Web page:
Between 2005 and 2012, the rate of concussions suffered by high school athletes has more than doubled, according to a recent study published in The American Journal of Sports Medicine.
Lead researcher Dr. Joseph Rosenthal, an assistant professor of physical medicine and rehabilitation at Ohio State University, believes the increase is due to increased awareness of concussions, not increased danger in the world of sports.
During the course of the study, Rosenthal and his peers analyzed data from a sample of 100 high schools in the U.S. They compared data on concussions in 2005-2006 to concussions in 2011-2012 using the High School Reporting Information Online sports injury system. During the reporting period, more than 4,000 concussions occurred in seven sports: football, soccer, volleyball, basketball, wrestling, baseball, and softball.
High school football generated the highest rates of concussion, and five sports saw increases that were statistically significant. Those include:
- boys’ basketball
- boys’ wrestling
- boys’ baseball
Experts estimate that nearly 3.8 million concussions occur every year in the U.S. during sports and recreational activities. Unfortunately, up to half of these incidents may go unreported. The athletes most prone to concussions are football, hockey, rugby, soccer, and basketball players.
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Increased media coverage of the dangers of concussions has led to an unprecedented level of awareness for sports-related concussions. According to study from Children’s Hospital Colorado, 80 percent of athletes now follow return-to-play guidelines after sustaining a concussion, compared to about 50 percent of athletes back in 2007. All 50 states and Washington, D.C., now have laws on the books to protect athletes from returning to the field too soon after a concussion.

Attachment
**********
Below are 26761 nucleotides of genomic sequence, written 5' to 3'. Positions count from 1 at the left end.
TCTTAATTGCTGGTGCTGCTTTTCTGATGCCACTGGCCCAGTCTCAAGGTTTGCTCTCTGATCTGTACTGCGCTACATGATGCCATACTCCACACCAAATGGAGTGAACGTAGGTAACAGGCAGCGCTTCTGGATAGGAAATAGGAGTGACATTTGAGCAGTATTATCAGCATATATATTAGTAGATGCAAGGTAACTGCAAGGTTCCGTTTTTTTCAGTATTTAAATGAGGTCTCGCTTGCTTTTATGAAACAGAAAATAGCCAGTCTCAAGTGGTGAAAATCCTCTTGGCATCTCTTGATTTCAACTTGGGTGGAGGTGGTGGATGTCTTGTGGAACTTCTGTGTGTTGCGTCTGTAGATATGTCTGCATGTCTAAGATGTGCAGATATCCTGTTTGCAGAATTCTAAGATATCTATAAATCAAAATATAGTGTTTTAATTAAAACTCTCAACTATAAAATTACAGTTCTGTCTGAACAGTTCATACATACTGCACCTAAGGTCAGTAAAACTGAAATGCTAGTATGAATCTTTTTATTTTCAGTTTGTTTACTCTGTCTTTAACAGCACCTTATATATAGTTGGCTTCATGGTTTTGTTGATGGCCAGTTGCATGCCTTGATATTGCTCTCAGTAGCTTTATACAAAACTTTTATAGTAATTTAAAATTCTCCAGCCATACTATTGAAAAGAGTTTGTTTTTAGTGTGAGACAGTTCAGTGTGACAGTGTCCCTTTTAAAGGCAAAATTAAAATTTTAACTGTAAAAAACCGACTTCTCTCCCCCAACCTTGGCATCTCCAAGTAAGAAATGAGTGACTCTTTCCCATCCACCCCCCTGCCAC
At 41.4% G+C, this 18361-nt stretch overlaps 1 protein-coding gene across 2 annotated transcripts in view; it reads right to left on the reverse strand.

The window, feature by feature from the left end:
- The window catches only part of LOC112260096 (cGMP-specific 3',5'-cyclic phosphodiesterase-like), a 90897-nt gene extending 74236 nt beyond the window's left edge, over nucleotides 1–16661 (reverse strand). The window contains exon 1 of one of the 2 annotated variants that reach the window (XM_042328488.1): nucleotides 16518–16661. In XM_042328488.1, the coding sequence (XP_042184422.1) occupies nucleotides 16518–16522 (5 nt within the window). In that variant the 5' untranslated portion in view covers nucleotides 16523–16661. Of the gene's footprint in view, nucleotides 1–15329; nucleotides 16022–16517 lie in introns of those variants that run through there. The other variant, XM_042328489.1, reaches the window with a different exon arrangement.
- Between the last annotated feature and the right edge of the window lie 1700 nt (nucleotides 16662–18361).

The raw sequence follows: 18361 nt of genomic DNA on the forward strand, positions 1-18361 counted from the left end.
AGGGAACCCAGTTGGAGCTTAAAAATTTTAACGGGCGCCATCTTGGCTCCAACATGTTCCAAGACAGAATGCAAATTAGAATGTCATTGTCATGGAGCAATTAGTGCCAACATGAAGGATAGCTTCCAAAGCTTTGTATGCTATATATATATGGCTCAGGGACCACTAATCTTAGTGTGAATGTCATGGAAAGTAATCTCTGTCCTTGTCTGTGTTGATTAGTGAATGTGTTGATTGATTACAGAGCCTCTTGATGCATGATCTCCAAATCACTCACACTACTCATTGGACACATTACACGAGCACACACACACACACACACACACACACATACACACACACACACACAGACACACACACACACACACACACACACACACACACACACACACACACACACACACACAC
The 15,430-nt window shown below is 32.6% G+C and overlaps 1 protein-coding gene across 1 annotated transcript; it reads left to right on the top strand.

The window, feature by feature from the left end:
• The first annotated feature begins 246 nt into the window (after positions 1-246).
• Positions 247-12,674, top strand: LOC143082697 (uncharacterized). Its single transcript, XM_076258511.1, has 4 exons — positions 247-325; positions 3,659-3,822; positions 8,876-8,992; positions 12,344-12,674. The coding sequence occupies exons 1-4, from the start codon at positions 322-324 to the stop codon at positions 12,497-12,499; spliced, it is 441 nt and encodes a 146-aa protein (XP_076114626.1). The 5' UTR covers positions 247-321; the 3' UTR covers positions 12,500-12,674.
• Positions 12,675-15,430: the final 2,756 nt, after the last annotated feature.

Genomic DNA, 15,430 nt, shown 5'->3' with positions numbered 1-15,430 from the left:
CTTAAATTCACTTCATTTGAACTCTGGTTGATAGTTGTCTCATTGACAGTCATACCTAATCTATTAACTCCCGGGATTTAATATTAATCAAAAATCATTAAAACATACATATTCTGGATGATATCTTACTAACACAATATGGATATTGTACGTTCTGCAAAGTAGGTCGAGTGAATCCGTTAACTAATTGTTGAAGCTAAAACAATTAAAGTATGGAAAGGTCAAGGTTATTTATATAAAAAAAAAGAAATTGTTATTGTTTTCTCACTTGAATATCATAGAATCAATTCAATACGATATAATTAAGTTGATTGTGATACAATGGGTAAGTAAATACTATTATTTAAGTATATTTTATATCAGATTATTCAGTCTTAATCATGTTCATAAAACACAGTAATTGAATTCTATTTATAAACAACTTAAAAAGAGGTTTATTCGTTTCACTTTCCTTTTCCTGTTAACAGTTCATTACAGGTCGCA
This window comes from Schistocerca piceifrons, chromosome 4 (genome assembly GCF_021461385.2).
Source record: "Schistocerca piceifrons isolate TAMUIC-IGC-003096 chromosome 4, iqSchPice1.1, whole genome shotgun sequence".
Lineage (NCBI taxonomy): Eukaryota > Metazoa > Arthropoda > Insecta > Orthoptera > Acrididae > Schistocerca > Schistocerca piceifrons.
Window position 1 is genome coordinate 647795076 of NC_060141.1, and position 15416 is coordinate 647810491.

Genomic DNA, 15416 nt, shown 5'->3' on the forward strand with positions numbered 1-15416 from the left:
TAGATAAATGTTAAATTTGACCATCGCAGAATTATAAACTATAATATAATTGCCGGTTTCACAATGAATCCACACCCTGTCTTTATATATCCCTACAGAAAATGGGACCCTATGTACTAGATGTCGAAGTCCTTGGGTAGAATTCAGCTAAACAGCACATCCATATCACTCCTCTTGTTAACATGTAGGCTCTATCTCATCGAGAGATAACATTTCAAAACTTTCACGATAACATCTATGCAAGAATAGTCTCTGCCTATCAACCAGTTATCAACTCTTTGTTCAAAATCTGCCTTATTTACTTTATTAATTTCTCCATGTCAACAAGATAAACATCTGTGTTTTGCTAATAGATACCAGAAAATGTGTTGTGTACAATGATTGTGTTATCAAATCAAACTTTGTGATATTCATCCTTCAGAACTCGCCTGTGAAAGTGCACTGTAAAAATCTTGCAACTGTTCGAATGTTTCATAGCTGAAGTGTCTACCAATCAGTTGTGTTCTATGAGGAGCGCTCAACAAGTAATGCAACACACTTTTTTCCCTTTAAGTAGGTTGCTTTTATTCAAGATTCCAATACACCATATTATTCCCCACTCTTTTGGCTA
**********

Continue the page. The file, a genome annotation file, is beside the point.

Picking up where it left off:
An athlete suspected of sustaining a concussion should immediately be removed from play and checked out by a qualified healthcare professional. A symptom checklist and cognitive evaluation should be performed, including orientation, new learning, concentration, and past and immediate memory. Athletes should never plan to return to play the same day he or she is diagnosed with a concussion, and the player should be monitored closely for decreasing physical or mental function.
The American Medical Society for Sports Medicine defines a concussion as a traumatically induced transient disturbance of brain function that involves a complex pathophysiologic process. It is a subset of mild traumatic brain injuries that finds itself at the less severe end of the brain injury spectrum.
Studies have shown that the concussed brain is less responsive to normal neural activation, and the brain can experience prolonged dysfunction if it is exposed to cognitive or physical activity before making a full recovery.
There are several risk factors for sports-related concussions, including:
- A history of concussion is associated with a higher risk of sustaining another
- More symptoms, more severe symptoms, or a longer period of symptoms after a concussion can indicate a prolonged recovery time
- Concussions tend to be higher among women than men in sports with similar playing rules
- The risk of concussion is increased in certain sports, positions, and playing styles
- Younger athletes may take longer to recover and are more likely to sustain a concussion with a catastrophic injury
Mood disorders, learning disorders, migraine headaches, and attention deficit disorders tend to the complicate the diagnosis and management of a concussion.